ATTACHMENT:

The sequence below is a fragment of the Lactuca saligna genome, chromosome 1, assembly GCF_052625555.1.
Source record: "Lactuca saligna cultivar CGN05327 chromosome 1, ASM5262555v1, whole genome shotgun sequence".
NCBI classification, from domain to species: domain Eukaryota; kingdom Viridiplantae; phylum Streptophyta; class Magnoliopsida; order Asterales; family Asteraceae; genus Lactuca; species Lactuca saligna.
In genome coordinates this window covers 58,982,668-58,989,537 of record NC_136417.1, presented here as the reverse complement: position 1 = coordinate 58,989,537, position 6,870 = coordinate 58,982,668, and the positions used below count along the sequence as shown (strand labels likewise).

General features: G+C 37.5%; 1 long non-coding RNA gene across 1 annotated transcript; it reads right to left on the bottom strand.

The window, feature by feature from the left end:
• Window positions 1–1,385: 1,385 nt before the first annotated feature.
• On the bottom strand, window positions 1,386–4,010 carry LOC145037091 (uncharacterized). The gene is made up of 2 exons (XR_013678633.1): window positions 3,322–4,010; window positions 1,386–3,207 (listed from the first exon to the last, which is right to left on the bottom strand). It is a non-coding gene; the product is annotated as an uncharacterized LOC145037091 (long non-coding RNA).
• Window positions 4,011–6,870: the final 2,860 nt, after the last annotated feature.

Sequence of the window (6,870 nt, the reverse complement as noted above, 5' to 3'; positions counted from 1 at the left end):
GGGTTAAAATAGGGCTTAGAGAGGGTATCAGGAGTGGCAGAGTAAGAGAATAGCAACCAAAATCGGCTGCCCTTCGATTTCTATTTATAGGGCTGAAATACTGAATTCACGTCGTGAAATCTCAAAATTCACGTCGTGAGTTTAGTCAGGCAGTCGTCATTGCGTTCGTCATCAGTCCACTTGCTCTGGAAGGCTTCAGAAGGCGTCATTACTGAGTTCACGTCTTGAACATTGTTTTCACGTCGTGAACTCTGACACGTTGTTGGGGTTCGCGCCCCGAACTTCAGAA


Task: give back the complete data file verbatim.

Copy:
The sequence below is a fragment of the Lactuca saligna genome, chromosome 1, assembly GCF_052625555.1.
Source record: "Lactuca saligna cultivar CGN05327 chromosome 1, ASM5262555v1, whole genome shotgun sequence".
NCBI classification, from domain to species: domain Eukaryota; kingdom Viridiplantae; phylum Streptophyta; class Magnoliopsida; order Asterales; family Asteraceae; genus Lactuca; species Lactuca saligna.
In genome coordinates this window covers 58,982,668-58,989,537 of record NC_136417.1, presented here as the reverse complement: position 1 = coordinate 58,989,537, position 6,870 = coordinate 58,982,668, and the positions used below count along the sequence as shown (strand labels likewise).

General features: G+C 37.5%; 1 long non-coding RNA gene across 1 annotated transcript; it reads right to left on the bottom strand.

The window, feature by feature from the left end:
• Window positions 1–1,385: 1,385 nt before the first annotated feature.
• On the bottom strand, window positions 1,386–4,010 carry LOC145037091 (uncharacterized). The gene is made up of 2 exons (XR_013678633.1): window positions 3,322–4,010; window positions 1,386–3,207 (listed from the first exon to the last, which is right to left on the bottom strand). It is a non-coding gene; the product is annotated as an uncharacterized LOC145037091 (long non-coding RNA).
• Window positions 4,011–6,870: the final 2,860 nt, after the last annotated feature.

Sequence of the window (6,870 nt, the reverse complement as noted above, 5' to 3'; positions counted from 1 at the left end):
GGGTTAAAATAGGGCTTAGAGAGGGTATCAGGAGTGGCAGAGTAAGAGAATAGCAACCAAAATCGGCTGCCCTTCGATTTCTATTTATAGGGCTGAAATACTGAATTCACGTCGTGAAATCTCAAAATTCACGTCGTGAGTTTAGTCAGGCAGTCGTCATTGCGTTCGTCATCAGTCCACTTGCTCTGGAAGGCTTCAGAAGGCGTCATTACTGAGTTCACGTCTTGAACATTGTTTTCACGTCGTGAACTCTGACACGTTGTTGGGGTTCGCGCCCCGAACTTCAGAA